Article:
We are happy to welcome guest author Edward Alexander. Edward Alexander is the Education & Interpretation Specialist at Pamplin Historical Park in Petersburg, Virginia. A 2009 graduate of the University of Illinois, he has also worked with Fredericksburg & Spotsylvania National Military Park and the Illinois Department of Natural Resources. (part one of three)
“He that loseth his life for my sake, shall find it,” began Reverend John H. Edwards to the Congregational Church in West Lebanon, New Hampshire. Friends and family gathered May 14, 1865, to remember Captain Charles Carroll Morey, who still lay in a makeshift grave 520 miles to the south in Virginia, resting “now beneath the fresh springing grass in front of Petersburg.” Edwards titled his sermon, “Life Given, Not Lost,” capturing the selflessness that characterized the beloved soldier. Popular among his regiment, Morey wrote many letters home, often including photographs of his comrades with instructions to his parents to save them with hopes that the compilation could serve as mementos to the fond acquaintances and lasting inspirations he met.
Responding to President Abraham Lincoln’s call for volunteers at the outbreak of the American Civil War, twenty year old Charles Morey enlisted as Corporal into the Second Vermont Infantry on April 22, 1861. A veteran of many campaigns, Morey often found himself eulogizing his comrades, recognizing, “there is a little feeling left in the heart although we have become accustomed to scenes of violence and blood.” After Sergeant George E. Allen’s accidental drowning following the Seven Days’ Battles, Morey wrote, “He was always at his best in time of danger and did not fear to sell his life dearly if necessary in the cause in which he was engaged.” Morey’s own tentmate, Private Frederick W. Chamberlin, fell dead at the Second Battle of Fredericksburg, May 3, 1863. “He was one of the best soldiers in the company,” remembered Morey, “and he came to his end in the line of duty defending that old flag which so proudly waves ‘ore [sic] the land of the free and the home of the brave.’” These incidents provided Morey examples to lead by as his responsibilities grew while combat intensified through the course of the war.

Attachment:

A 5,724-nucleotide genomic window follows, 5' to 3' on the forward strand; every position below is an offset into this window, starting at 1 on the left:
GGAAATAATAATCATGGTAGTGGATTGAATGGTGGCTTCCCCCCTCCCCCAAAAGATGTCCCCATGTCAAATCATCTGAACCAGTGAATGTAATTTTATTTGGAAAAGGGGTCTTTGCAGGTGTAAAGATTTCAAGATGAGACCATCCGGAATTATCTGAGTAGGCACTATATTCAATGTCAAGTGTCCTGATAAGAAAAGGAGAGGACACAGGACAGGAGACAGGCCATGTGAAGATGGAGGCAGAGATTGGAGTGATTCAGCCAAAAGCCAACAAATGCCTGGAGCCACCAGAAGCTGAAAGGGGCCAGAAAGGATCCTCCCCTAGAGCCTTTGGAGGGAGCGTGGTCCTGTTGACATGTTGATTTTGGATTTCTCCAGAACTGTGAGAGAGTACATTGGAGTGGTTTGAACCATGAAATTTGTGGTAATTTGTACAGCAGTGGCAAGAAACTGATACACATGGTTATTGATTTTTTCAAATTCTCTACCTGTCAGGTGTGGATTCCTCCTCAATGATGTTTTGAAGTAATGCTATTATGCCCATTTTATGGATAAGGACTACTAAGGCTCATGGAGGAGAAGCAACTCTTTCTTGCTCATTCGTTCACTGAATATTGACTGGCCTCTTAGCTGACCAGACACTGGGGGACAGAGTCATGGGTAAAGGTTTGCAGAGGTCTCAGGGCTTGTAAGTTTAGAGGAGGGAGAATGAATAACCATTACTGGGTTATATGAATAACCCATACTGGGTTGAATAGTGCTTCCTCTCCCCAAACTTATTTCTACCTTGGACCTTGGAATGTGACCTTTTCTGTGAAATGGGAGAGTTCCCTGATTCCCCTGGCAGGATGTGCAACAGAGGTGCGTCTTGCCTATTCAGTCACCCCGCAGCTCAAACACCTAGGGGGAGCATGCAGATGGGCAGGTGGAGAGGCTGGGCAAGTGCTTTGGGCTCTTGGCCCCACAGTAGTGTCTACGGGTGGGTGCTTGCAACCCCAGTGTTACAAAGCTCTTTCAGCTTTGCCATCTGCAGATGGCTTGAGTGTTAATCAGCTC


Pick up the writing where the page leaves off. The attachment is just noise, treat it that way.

At Spotsylvania Court House, on May 12, 1864, at the famous “Bloody Angle,” Morey fought for nine straight hours, “we were terribly engaged, we charged on the enemy’s works but they would not leave and we fought with them on one side of the parapet and we on the other… our loss was terrible.” At one point while loading his rifle, he noticed, “while in the act of charging cartridge I saw a Reb who had got sight of me across his musket, and I assure you my legs grew very short… that is to say I dropped down out his sight just in time to hear his bullet whistle over my head.” Towards the end of the battle a spent ball struck Morey in the leg, but without enough momentum to do any damage. Stirred by these experiences, the following day he wrote his parents, “I don’t know what to say first but will praise God for his goodness in spearing [sic] my life while so many of our brave comrads [sic] have fallen victim to the enemy’s shots.” His confidence remained unshaken, believing that “we can whip the enemy and drive [him] out of Virginia.”
Before that could be accomplished, Morey himself had to leave the state for Washington, D.C., in reaction to Jubal Early’s July 1864 campaign which threatened the capital. After the Sixth Corps, in which Morey’s Second Vermont served, repulsed the Confederate attack at Fort Stevens, they joined the Federal Cavalry under Philip T. Sheridan the following month, turning their attention to the Shenandoah Valley. Sheridan wished to shut off this avenue of invasion as well as destroy the breadbasket of the Confederacy. At Charlestown, August 21st, another stray bullet struck Morey, now First Lieutenant, in the leg, this time forcing him to retire from the field to convalesce in a Baltimore hospital. Longing to return to his brothers-in-arms, Morey wrote, “I think it is wrong for one who is able to do duty to stay away.”
Earlier that summer when learning about his parents moving to a new house, Morey had expressed a belief that he “could be happy there… but as it is the war must be settled then I will come home and try to be content with a quiet citizens life.” The few months he was forced to spend away from his comrades, however, strengthened his new priorities and sense of belonging. “Once more I find myself with the regiment,” he wrote upon his return, “and feel as though I had got home.”